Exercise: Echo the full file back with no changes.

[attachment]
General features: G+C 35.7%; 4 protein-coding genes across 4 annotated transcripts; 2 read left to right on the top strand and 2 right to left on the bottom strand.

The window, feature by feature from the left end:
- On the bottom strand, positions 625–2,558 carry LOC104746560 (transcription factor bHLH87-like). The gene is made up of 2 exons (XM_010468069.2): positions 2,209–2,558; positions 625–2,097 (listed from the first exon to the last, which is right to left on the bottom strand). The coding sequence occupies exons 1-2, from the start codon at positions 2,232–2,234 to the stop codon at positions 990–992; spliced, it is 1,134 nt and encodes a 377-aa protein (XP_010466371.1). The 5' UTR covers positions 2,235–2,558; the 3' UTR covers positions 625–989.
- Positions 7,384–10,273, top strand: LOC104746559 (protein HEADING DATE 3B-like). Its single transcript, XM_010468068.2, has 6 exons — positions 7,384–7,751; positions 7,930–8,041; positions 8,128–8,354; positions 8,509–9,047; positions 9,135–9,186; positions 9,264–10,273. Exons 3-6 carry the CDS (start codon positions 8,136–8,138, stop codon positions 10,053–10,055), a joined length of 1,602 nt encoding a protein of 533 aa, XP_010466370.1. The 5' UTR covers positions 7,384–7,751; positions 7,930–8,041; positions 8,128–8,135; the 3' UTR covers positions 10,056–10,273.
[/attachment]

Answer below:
General features: G+C 35.7%; 4 protein-coding genes across 4 annotated transcripts; 2 read left to right on the top strand and 2 right to left on the bottom strand.

The window, feature by feature from the left end:
- On the bottom strand, positions 625–2,558 carry LOC104746560 (transcription factor bHLH87-like). The gene is made up of 2 exons (XM_010468069.2): positions 2,209–2,558; positions 625–2,097 (listed from the first exon to the last, which is right to left on the bottom strand). The coding sequence occupies exons 1-2, from the start codon at positions 2,232–2,234 to the stop codon at positions 990–992; spliced, it is 1,134 nt and encodes a 377-aa protein (XP_010466371.1). The 5' UTR covers positions 2,235–2,558; the 3' UTR covers positions 625–989.
- Positions 7,384–10,273, top strand: LOC104746559 (protein HEADING DATE 3B-like). Its single transcript, XM_010468068.2, has 6 exons — positions 7,384–7,751; positions 7,930–8,041; positions 8,128–8,354; positions 8,509–9,047; positions 9,135–9,186; positions 9,264–10,273. Exons 3-6 carry the CDS (start codon positions 8,136–8,138, stop codon positions 10,053–10,055), a joined length of 1,602 nt encoding a protein of 533 aa, XP_010466370.1. The 5' UTR covers positions 7,384–7,751; positions 7,930–8,041; positions 8,128–8,135; the 3' UTR covers positions 10,056–10,273.